New Year's Eve Menus With Perfect Champagne Pairings

William S. Shepard, Wine Editor | Tuesday, Dec 10th 2019
new year's eve menus

New Year’s Eve Menus With Perfect Champagne Pairings

So you have decided to host a festive New Year’s Eve champagne supper. You’ll want to choose from a few New Year’s Eve menus and make sure to pair the food thoughtfully. There are still many choices to make, depending upon your preference for sweet or dry champagne. You will want to weigh carefully the balance in flavors between your dinner courses and the champagne wine(s) that will be served. And since this is a special occasion, you’ll want to create a mood that your guests will long remember. Pick your dinner music with care, and make sure that your co-host takes your hints, and will provide flowers for the occasion.

Here are two New Year’s Eve menus: one for a formal dinner, and one for an informal dinner. I use the word formal not to impose a dress code, but to suggest sumptuous wines that will go well with suggested main courses.

A Formal Menu:

Appetizers (light drinks as desired):

  • Spinach artichoke dip with crackers
  • Mixed spiced nuts
  • Steamed baby shrimp

First Course:

  • Coquille of Crab in Sherry Sauce (Miraval rose de Provence 2018, $22)
  • Or French Onion Soup (Simonet-Febvre Chablis 2017, $22)

The light and distinctive wines refresh the palate, setting the stage for the fine champagnes that follow.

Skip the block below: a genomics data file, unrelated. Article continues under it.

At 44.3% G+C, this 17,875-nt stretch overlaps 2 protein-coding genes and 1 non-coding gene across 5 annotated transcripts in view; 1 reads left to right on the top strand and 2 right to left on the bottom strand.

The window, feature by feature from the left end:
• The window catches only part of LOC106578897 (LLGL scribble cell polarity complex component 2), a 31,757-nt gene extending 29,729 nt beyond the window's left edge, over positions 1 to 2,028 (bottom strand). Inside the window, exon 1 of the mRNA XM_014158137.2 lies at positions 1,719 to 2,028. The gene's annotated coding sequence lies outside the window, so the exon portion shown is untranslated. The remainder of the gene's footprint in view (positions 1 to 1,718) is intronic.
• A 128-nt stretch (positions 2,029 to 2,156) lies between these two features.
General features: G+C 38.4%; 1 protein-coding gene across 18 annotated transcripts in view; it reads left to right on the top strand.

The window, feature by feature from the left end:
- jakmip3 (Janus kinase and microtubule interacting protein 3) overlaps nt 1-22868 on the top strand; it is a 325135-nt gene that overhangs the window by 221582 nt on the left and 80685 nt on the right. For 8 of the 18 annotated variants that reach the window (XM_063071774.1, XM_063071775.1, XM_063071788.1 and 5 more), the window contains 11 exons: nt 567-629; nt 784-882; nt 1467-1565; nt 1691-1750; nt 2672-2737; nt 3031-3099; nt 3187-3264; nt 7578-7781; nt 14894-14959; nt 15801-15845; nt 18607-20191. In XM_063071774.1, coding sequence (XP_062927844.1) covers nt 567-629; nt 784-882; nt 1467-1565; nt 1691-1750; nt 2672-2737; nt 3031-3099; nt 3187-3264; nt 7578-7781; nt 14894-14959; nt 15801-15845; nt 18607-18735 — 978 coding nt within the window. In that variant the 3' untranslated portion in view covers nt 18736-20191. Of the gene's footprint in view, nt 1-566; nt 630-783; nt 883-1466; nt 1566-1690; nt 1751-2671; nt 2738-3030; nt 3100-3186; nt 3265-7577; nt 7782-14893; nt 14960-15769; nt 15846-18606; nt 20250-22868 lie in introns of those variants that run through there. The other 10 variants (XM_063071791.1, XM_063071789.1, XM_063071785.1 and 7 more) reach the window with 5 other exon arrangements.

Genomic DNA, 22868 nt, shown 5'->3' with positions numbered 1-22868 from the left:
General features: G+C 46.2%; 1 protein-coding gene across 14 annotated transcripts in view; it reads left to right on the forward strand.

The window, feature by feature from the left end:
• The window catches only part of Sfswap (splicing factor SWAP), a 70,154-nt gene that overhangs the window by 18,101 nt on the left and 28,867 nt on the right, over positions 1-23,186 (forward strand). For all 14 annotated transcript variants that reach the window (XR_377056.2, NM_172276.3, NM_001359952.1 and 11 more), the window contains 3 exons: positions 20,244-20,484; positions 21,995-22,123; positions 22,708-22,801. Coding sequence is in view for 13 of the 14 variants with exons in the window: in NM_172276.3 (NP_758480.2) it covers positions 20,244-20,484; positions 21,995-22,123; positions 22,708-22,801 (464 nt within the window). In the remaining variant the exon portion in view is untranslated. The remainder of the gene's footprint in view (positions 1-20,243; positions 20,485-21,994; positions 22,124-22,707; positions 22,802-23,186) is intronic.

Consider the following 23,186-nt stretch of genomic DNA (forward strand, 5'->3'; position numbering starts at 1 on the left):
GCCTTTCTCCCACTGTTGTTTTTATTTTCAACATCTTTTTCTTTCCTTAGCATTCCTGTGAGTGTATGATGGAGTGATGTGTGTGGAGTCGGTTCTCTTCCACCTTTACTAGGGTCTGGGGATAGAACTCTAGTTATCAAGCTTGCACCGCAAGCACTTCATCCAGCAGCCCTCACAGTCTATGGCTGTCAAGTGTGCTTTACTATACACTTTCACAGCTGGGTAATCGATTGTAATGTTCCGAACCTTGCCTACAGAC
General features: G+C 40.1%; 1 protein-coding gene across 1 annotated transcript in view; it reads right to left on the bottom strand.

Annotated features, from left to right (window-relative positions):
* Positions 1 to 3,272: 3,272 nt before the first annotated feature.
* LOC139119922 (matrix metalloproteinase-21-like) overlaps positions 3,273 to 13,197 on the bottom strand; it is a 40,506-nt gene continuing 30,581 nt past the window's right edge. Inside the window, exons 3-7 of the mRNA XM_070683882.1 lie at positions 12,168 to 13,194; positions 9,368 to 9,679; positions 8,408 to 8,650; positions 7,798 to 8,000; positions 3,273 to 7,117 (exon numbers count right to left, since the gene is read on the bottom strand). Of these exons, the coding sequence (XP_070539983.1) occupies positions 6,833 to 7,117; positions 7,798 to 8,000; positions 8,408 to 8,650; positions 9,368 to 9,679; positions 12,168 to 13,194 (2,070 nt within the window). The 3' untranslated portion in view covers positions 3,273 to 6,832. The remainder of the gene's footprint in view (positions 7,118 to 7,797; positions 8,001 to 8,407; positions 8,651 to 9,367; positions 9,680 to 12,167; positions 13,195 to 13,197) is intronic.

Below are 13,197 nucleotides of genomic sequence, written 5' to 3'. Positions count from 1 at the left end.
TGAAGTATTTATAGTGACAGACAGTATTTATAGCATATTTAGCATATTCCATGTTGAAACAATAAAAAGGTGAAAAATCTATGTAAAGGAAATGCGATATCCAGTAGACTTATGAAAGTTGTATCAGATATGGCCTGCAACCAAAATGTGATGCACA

Main Course:

  • Crisp Roast Duck (Pol Roger Brut Champagne, $43)
  • Cornish Game Hens (Taittinger Brut Vintage 2012, $75: Moet et Chandon “Imperiale” N.V. $40)

New Year’s Eve is a time for pleasant memories. My wife and I greatly enjoyed our trips to the Champagne region. Christian Pol Roger was our host at his home in Epernay, and he served us what he called, “Our local tea.” It was a delicious bottle of non-vintage Pol Roger. This is a medium weight champagne that goes very well with the suggested main course.

Cornish game hens set the stage for several different champagnes. As you go up the quality (and price) scale, from non-vintage to vintage champagnes, the prices of course rise accordingly. A vintage Taittinger would be a delicious and festive accompaniment, in a lighter champagne. The non-vintage Moet et Chandon Imperiale is a sweeter, more weighty champagne which would set off well the Cornish game hens, particularly if they were served with Cumberland sauce (a red currant sauce). A Moet distributor told me that their Imperiale is such a favorite now in the United States that it has become their best-selling champagne in this price range.

Dessert:

Mixed Berry Pavlova or Sacher Torte. You will enjoy a light, dry wine from the Sauternes region. There is a tradition now in that celebrated area of Bordeaux to serve a “letter series” of dry white wines, not processed as the sweeter Sauternes. Try the “G de Chateau Guiraud” (2018, $20).

I also promised you an informal menu. This is as tasty as the formal menus, but it can be largely prepared in advance, and is less costly. (You still get the flowers.)

An Informal Menu:

First course: Melon with Prosciutto.

Main course: Bouillabaisse or Beef Stroganoff, served with wide egg noodles

Dessert: Apple tarts or Frozen Grand Marnier Souffle.

Serve a fine French sparkling wine, made as champagne but not from the Champagne region. Try your choice of Albrecht Brut Blanc de Blancs Cremant d’Alsace ($17), or the Albrecht Brut Rose Cremant d’Alsace (also just $17). You will get kudos for your dinner – and for your latest “champagne” discoveries!

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